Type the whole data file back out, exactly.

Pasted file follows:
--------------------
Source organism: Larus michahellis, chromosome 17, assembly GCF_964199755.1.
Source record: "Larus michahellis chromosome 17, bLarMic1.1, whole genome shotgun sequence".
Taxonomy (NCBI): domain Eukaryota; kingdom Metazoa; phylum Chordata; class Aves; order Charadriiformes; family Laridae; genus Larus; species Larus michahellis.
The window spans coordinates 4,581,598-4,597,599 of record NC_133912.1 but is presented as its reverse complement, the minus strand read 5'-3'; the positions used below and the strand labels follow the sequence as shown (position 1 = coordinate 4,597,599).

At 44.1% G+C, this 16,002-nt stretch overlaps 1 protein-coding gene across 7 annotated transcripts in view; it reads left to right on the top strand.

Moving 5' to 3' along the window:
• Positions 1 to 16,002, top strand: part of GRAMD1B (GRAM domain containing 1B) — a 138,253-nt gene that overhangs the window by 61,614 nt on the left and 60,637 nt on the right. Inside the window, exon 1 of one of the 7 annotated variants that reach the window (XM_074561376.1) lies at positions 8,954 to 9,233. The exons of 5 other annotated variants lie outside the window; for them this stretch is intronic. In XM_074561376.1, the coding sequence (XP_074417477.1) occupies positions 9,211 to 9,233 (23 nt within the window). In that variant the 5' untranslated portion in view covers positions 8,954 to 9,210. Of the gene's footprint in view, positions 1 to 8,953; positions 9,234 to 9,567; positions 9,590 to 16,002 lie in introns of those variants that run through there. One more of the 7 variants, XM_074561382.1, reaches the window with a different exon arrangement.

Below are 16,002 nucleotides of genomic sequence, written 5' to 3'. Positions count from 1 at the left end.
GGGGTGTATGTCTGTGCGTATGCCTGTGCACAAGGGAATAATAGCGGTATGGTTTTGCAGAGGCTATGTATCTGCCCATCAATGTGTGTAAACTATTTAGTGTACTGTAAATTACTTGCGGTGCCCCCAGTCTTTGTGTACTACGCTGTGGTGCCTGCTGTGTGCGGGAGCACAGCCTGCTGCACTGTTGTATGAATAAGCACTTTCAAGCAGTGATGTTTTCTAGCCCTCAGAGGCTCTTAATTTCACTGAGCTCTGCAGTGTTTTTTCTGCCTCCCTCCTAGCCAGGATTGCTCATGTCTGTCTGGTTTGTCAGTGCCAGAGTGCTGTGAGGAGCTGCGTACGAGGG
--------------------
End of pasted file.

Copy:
Source organism: Larus michahellis, chromosome 17, assembly GCF_964199755.1.
Source record: "Larus michahellis chromosome 17, bLarMic1.1, whole genome shotgun sequence".
Taxonomy (NCBI): domain Eukaryota; kingdom Metazoa; phylum Chordata; class Aves; order Charadriiformes; family Laridae; genus Larus; species Larus michahellis.
The window spans coordinates 4,581,598-4,597,599 of record NC_133912.1 but is presented as its reverse complement, the minus strand read 5'-3'; the positions used below and the strand labels follow the sequence as shown (position 1 = coordinate 4,597,599).

At 44.1% G+C, this 16,002-nt stretch overlaps 1 protein-coding gene across 7 annotated transcripts in view; it reads left to right on the top strand.

Moving 5' to 3' along the window:
• Positions 1 to 16,002, top strand: part of GRAMD1B (GRAM domain containing 1B) — a 138,253-nt gene that overhangs the window by 61,614 nt on the left and 60,637 nt on the right. Inside the window, exon 1 of one of the 7 annotated variants that reach the window (XM_074561376.1) lies at positions 8,954 to 9,233. The exons of 5 other annotated variants lie outside the window; for them this stretch is intronic. In XM_074561376.1, the coding sequence (XP_074417477.1) occupies positions 9,211 to 9,233 (23 nt within the window). In that variant the 5' untranslated portion in view covers positions 8,954 to 9,210. Of the gene's footprint in view, positions 1 to 8,953; positions 9,234 to 9,567; positions 9,590 to 16,002 lie in introns of those variants that run through there. One more of the 7 variants, XM_074561382.1, reaches the window with a different exon arrangement.

Below are 16,002 nucleotides of genomic sequence, written 5' to 3'. Positions count from 1 at the left end.
GGGGTGTATGTCTGTGCGTATGCCTGTGCACAAGGGAATAATAGCGGTATGGTTTTGCAGAGGCTATGTATCTGCCCATCAATGTGTGTAAACTATTTAGTGTACTGTAAATTACTTGCGGTGCCCCCAGTCTTTGTGTACTACGCTGTGGTGCCTGCTGTGTGCGGGAGCACAGCCTGCTGCACTGTTGTATGAATAAGCACTTTCAAGCAGTGATGTTTTCTAGCCCTCAGAGGCTCTTAATTTCACTGAGCTCTGCAGTGTTTTTTCTGCCTCCCTCCTAGCCAGGATTGCTCATGTCTGTCTGGTTTGTCAGTGCCAGAGTGCTGTGAGGAGCTGCGTACGAGGG